1. BY ARRANGEMENT (haven't read yet, having trouble tracking this one down!)
2. THE PROTECTOR (***)
3. LORD OF A THOUSAND NIGHTS (***)
LORD OF A THOUSAND NIGHTS somewhat exceeded my low expectations for it, and I enjoyed many parts of it. Still, I'd rank it a slight cut below other 3-star Madeline Hunter novels such as BY DESIGN (***) and THE PROTECTOR (***). I never did like Ian of Guilford from THE PROTECTOR, and seeing him as a formidable warrior here in LORD OF A THOUSANDS NIGHTS didn't seem to follow from his role as a courtier/consort in the English court from THE PROTECTOR. Now, the Lord of a Thousand Nights title, seducer of a thousand women, that definitely followed. I thought the love between Ian and Reyna was more about Ian's capable talents and past experience with many other women than really about Ian & Reyna. Unlike so many other romance novels, Reyna hurling many expletives Ian's way was handled in a fun way here, actually adding to the romantic tension instead of squeezing the life out of the love and romance.
Possible SPOILERS ahead.
Fortunately, I also thought Madeline Hunter weaved some interesting mystery plots with this romance, and I found myself pleasantly engaged. The mystery involves plenty of backstory on both Ian & Reyna, and once again, each characterization is fleshed out superbly. The only thing I found a bit ridiculous was the way Ian found Robert's treasure at the end. The way he found it was way too easy, treasure map? Okie doke!
The backdrop of LORD OF A THOUSAND NIGHTS continues Morvan Fitzwaryn's strife to recapture his father's seat at Harclow. You'll recall from THE PROTECTOR that Morvan delayed this dream for Harclow to spend time with his love and wife, Anna de Leon. Also from THE PROTECTOR, you'll recall a younger Ian forced himself on Anna only to have Anna punch him. Now, 8 years later, while Morvan and the bulk of his army lays siege to Harclow, Ian of Guilford leads a company of Morvan's men to capture Black Lyne Keep, a keep overseeing strategic land on the border with Scotland. Lord of Clivedale, Maccus Armstrong, is a Scot who captured Harclow from Morvan's father so long ago.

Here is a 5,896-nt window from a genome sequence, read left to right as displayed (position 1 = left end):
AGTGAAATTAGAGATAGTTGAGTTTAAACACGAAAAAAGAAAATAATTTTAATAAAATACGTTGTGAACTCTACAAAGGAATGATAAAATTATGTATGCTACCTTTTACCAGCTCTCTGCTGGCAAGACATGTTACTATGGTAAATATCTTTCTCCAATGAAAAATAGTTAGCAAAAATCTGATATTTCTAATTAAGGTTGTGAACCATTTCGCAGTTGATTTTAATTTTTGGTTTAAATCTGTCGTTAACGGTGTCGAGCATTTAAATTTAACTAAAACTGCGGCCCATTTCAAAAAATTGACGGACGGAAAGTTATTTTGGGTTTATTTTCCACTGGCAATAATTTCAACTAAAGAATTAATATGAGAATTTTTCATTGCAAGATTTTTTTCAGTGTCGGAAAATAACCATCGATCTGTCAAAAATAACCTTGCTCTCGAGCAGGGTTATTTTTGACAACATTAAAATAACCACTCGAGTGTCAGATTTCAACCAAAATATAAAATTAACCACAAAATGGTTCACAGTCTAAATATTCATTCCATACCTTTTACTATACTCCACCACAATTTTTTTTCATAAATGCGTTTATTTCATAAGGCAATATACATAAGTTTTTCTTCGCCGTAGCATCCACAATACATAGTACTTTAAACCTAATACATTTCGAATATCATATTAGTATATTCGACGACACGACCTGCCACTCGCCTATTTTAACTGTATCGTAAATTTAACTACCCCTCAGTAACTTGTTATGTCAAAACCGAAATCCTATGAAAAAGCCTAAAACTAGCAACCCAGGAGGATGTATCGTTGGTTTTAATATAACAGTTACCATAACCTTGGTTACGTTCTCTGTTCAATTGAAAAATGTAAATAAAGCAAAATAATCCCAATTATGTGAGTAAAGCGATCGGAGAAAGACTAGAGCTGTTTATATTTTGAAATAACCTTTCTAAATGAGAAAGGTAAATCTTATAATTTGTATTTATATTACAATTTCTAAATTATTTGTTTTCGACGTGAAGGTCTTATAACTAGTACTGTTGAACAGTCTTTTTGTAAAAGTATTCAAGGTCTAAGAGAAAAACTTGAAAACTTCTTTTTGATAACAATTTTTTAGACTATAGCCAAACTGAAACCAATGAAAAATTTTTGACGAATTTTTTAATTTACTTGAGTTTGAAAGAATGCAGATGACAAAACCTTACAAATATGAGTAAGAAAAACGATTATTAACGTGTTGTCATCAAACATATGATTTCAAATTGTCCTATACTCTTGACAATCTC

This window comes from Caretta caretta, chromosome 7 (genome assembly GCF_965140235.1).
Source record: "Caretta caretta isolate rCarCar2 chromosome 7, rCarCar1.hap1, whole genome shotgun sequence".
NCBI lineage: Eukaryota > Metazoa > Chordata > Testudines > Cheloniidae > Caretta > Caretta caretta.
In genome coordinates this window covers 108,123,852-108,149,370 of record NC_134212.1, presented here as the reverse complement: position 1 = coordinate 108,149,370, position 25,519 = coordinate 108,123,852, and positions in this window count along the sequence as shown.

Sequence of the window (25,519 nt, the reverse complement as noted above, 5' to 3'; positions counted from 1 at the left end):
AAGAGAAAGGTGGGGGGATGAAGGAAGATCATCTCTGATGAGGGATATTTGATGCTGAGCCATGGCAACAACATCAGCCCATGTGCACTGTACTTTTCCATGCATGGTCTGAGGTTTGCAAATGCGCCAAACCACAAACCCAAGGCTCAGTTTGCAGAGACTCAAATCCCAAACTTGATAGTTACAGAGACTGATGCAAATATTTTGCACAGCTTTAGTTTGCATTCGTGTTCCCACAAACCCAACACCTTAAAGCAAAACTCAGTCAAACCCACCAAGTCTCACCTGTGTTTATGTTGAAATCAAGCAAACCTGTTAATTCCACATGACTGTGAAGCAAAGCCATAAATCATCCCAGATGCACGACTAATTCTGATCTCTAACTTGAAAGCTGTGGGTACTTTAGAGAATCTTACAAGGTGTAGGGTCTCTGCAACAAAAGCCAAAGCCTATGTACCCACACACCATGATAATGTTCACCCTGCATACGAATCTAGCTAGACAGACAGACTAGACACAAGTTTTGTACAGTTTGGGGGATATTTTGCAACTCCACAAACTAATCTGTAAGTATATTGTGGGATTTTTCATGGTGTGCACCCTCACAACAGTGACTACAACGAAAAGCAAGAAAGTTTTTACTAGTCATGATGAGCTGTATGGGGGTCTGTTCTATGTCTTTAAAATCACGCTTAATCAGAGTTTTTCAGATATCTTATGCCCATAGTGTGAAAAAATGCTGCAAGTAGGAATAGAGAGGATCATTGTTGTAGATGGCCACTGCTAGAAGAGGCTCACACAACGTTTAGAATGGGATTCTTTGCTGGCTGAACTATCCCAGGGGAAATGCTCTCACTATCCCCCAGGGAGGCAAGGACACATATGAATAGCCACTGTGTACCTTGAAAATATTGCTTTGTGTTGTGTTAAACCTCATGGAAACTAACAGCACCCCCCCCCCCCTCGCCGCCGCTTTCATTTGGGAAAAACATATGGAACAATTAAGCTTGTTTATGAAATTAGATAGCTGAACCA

The story begins with the recently-widowed Reyna Graham, Lady of Black Lyne Keep, conspiring to kill the besieging company's leader, Ian. Reyna was married to the honorable Robert of Kelso (more than thrice her age) in order to divert a family feud between the Grahams and Armstrongs, neighbors on the English-Scottish border. Since Morvan is laying siege to the Armstrongs at Harclow, he's secured a promise from Duncan Graham not to attack in exchange for Reyna's safety when Black Lyne Keep falls. Upon seeing the incredibly handsome Lord of a Thousand Nights, Ian, Reyna falters in her assassination attempt and ends up prisoner instead.
Using Reyna, Ian swiftly captures Black Lyne Keep and things between our our capable seducer and beguiling enchantress progress from there as Ian secures Black Lyne Keep for Morvan. There's some interesting plots having to do with the mystery behind Reyna's late husband's (Robert's) history and the circumstances surrounding Robert's sudden death (Templar, poisoning). Towards the very end after Harclow finally falls, we also learn more about Reyna's parentage and Ian's past sins. Meanwhile, we see BY ARRANGEMENT's David & Christiana and THE PROTECTOR's Morvan & Anna in some very fun and enjoyable subplots in the middle. I thought the negotiations for marriage here between Ian and Reyna weren't nearly as fun as those between Morvan and Anna from THE PROTECTOR or Hayden and Alexia from THE RULES OF SEDUCTION.